Sexually Transmitted Diseases

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Sexually Transmitted Diseases:
doi: 10.1097/OLQ.0b013e3181666aa3

Temporal Associations With Declining Trichomonas vaginalis Diagnosis Rates Among Women in the State of Victoria, Australia, 1947 to 2005

Marrone, John BSc, PG Dip(Gen), MCE*†; Fairley, Christopher K. MBBS, PhD, FAFPHM, FACSHP*†; Saville, Marian MB, ChB, GradDip(Epi)‡; Bradshaw, Catriona MBBS, FAChSHM, PhD*†; Bowden, Francis J. MBBS, FRACP, FAChSHM§; Horvath, Leonie B. BSc(Hons)†¶; Donovan, Basil MBBS, FAChSHM, MD, FAFPHM#**; Chen, Marcus MRCP, FAChSHM, PhD*†; Hocking, Jane S. BAppSc, MPH, MHlthSc, PhD‡‡

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Background: To investigate the temporal associations between Trichomonas vaginalis (TV) diagnoses in women at a large urban sexual health clinic and a major Papanicolaou (Pap) smear screening laboratory in Victoria, Australia with Pap smear screening rates and the introduction of nitroimidazole treatments.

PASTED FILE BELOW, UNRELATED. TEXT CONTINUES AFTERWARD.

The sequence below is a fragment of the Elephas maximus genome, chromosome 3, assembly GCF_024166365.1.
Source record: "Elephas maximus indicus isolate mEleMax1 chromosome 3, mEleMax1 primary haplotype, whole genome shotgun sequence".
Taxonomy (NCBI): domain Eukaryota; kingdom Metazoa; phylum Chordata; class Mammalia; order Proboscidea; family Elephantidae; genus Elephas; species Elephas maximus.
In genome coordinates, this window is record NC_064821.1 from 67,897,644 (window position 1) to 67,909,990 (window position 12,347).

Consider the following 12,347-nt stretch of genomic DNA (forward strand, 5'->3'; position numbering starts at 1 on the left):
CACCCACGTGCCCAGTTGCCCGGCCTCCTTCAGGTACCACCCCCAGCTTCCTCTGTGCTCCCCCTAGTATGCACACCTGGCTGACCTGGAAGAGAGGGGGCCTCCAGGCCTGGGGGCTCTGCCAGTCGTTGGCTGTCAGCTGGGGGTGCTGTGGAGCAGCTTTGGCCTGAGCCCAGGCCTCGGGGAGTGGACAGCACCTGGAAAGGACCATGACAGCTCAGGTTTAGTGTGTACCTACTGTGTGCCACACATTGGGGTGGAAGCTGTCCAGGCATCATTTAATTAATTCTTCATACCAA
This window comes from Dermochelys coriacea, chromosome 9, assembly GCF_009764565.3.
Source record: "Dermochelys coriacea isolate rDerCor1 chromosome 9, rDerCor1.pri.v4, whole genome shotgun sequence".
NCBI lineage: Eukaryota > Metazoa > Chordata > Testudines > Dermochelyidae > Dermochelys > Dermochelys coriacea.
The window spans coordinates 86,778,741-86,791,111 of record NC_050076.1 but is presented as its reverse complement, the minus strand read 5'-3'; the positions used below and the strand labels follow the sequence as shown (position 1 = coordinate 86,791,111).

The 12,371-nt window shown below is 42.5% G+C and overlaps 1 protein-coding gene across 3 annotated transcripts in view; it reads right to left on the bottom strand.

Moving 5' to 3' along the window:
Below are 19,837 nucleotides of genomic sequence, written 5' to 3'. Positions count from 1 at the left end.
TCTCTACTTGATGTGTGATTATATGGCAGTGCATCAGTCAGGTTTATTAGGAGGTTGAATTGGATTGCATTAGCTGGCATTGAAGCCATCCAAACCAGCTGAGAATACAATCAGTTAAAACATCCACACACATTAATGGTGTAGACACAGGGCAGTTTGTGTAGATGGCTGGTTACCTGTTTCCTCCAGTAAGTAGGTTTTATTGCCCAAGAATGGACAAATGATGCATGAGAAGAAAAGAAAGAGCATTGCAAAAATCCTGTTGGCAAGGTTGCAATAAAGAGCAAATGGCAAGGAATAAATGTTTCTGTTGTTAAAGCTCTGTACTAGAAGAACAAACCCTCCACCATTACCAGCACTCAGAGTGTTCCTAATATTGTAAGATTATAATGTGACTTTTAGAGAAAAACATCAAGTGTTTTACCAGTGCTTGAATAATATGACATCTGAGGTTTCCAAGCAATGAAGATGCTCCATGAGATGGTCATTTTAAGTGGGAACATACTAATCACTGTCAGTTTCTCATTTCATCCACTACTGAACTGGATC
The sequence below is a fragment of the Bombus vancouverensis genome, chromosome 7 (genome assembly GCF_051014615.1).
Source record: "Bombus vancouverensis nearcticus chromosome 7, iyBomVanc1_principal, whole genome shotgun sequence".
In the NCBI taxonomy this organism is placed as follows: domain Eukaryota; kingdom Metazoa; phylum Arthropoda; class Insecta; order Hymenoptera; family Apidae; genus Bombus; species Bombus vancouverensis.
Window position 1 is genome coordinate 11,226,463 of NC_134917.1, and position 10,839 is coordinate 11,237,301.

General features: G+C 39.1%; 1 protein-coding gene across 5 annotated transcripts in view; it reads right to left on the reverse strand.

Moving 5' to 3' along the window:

Methods: An ecological analysis of TV diagnosis rates at the Melbourne Sexual Health Centre and the Victorian Cytology Service, Pap smear screening rates and nitroimidazole prescription data.

Results: Diagnoses of TV at the Melbourne Sexual Health Centre peaked in the 1950s at 20% to 30% and then rapidly declined through the 1960s and 1970s to below 1% in 1990. A similar pattern was observed at the Victorian Cytology Service. Metronidazole prescribing and opportunistic Pap smear screening began in Victoria in the 1960s coinciding with declining TV. The availability of tinidazole in 1976 led to further declines in TV in the late 1970s. A national cervical screening program introduced in 1991 was temporally associated with further declines in TV.

Conclusions: Our analyses suggest that the introduction of metronidazole was associated with a large reduction in TV among Victorian women in the 1960s. The subsequent availability of tinidazole and increased Pap smear screening may have contributed to the current low TV prevalence in Victoria.

© Copyright 2008 American Sexually Transmitted Diseases Association


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